## Yahoo Interview Question

Software Engineer / DevelopersI would traverse every line keeping track of the ranges of black points. For example, if I have on a line: WWWBBWWWBBBWW, then I have the ranges [3-4] and [8-10].

For every range found, I would look for the ranges from the previous line that share some of the columns, then I would connect both ranges, one on another. For example WWBBWWWWWWWWB, has the ranges [2-3] and [12-12] and the first range share some columns with the first range of the previous example. When looking for share, we would have to consider dialgonals (its just a matter of expanding the ranges of the previous line by a unit of 1 on each limit).

After the last line I would have ranges connected to one another. Now the problem is to find how many graphs I have, which I can do flagging the nodes in a DFS, starting at every range that is not flagged already.

The answer is the number of graphs.

Copy the array if possible, (or modify it in place) - or, subvert one of the RGB components perhaps for our own purpose - traverse along, till you see a black pixel; bump the count of these blobs. Do a flood fill of black to white from that point (see wikipedia; the code is simple) and keep going.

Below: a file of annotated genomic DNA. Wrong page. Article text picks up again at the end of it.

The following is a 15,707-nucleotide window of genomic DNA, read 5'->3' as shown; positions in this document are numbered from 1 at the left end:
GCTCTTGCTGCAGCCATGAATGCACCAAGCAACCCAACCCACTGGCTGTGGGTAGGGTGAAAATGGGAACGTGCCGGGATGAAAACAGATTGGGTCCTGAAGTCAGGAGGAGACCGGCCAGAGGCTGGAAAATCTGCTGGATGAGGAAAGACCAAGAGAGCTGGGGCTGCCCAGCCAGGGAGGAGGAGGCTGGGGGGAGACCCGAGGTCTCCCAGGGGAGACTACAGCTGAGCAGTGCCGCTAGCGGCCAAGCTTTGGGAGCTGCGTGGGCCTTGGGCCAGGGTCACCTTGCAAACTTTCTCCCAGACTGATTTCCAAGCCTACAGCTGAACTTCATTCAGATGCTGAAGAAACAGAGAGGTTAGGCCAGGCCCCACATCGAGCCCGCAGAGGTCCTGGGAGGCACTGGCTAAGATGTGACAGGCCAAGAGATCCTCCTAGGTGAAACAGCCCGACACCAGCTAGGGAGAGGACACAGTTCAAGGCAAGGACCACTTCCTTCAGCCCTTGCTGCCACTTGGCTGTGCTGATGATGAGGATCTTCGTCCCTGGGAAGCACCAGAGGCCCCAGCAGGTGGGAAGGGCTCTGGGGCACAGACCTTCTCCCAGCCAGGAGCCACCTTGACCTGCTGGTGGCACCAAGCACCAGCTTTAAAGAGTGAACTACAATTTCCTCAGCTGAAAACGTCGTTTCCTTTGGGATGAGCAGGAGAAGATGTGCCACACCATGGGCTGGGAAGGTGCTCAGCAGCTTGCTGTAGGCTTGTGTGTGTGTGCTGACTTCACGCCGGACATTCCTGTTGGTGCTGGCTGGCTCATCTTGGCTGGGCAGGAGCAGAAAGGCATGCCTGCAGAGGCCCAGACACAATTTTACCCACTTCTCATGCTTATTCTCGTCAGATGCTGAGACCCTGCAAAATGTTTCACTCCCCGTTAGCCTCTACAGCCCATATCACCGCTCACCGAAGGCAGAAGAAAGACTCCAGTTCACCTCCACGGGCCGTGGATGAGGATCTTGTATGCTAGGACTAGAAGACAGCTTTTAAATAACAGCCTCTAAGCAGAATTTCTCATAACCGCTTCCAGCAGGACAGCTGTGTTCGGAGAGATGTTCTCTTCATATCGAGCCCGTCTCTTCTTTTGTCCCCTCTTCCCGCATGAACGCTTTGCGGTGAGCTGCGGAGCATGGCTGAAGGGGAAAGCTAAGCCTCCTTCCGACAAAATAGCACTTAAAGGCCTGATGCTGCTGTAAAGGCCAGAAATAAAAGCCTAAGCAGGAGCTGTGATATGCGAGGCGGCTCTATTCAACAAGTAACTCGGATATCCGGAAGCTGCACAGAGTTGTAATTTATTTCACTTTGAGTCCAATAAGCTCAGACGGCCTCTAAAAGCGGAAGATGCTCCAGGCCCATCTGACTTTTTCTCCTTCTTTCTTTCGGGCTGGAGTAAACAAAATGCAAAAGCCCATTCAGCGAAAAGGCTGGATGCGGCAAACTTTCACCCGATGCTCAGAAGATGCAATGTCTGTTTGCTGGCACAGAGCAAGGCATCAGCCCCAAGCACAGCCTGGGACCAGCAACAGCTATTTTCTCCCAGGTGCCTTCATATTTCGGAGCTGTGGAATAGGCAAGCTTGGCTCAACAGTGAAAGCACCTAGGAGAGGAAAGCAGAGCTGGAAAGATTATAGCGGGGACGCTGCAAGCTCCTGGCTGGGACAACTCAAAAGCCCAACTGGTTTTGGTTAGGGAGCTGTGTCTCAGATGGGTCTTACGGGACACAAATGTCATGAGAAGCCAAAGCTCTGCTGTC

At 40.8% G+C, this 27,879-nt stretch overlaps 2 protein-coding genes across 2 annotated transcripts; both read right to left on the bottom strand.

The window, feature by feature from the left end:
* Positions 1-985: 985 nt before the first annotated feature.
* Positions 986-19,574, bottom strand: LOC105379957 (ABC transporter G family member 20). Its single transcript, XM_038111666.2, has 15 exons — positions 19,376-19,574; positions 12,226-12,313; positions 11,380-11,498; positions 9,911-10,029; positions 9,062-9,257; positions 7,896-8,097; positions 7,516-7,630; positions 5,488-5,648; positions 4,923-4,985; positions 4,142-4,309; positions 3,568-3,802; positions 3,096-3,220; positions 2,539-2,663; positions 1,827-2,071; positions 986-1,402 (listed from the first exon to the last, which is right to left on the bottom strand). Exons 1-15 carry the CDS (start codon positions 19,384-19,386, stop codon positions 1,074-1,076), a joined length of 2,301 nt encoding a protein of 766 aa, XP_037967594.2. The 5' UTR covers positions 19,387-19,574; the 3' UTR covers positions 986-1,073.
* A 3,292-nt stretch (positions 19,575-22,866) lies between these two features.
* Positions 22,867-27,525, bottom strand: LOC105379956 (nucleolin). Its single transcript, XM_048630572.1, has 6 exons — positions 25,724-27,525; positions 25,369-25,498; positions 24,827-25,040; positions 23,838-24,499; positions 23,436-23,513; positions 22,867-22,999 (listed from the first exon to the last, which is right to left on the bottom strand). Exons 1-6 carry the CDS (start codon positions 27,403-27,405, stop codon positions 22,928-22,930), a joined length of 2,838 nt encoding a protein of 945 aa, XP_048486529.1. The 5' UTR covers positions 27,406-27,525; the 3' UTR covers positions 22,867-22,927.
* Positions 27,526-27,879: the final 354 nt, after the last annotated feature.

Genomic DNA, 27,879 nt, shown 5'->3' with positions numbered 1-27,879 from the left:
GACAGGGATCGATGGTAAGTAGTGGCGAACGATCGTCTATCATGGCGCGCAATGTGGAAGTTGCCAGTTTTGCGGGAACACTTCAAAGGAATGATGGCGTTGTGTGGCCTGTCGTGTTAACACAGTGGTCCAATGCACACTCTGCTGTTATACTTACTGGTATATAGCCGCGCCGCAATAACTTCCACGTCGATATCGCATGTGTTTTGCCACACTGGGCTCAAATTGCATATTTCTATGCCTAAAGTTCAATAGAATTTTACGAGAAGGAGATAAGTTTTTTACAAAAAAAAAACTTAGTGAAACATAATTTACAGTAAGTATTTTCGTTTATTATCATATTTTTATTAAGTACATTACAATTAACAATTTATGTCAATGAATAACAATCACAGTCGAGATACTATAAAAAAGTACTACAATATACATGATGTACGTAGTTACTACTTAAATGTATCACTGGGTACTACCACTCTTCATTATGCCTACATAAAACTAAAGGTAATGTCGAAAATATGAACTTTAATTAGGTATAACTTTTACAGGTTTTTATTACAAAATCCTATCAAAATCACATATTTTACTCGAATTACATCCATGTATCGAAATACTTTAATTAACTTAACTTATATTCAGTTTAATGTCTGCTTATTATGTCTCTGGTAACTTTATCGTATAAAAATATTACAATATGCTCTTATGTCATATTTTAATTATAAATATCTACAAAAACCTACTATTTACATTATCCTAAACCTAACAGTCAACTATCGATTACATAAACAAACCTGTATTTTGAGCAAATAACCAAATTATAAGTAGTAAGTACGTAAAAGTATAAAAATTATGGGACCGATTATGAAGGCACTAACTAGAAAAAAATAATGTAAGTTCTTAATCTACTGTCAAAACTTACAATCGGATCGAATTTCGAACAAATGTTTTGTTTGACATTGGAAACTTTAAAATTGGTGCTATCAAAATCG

Think this can be achieved using the flood fill algorithm.

Represent this picture as a bitmap i.e. a 2D array. Each element in the array is a number which represents a color. For now it only takes black and white.

1. Start traversing the array from 0,0.

2. Once you find a black color pixel stop.

3. Start to flood fill with target color as black and replacement color as something else say red.

4. Once done increment your count and start searching the matrix from where we stopped and repeat the above step 2.

This time the previous shape won't be considered since it is colored red now.

connected component analysis.

- Anonymous April 06, 2011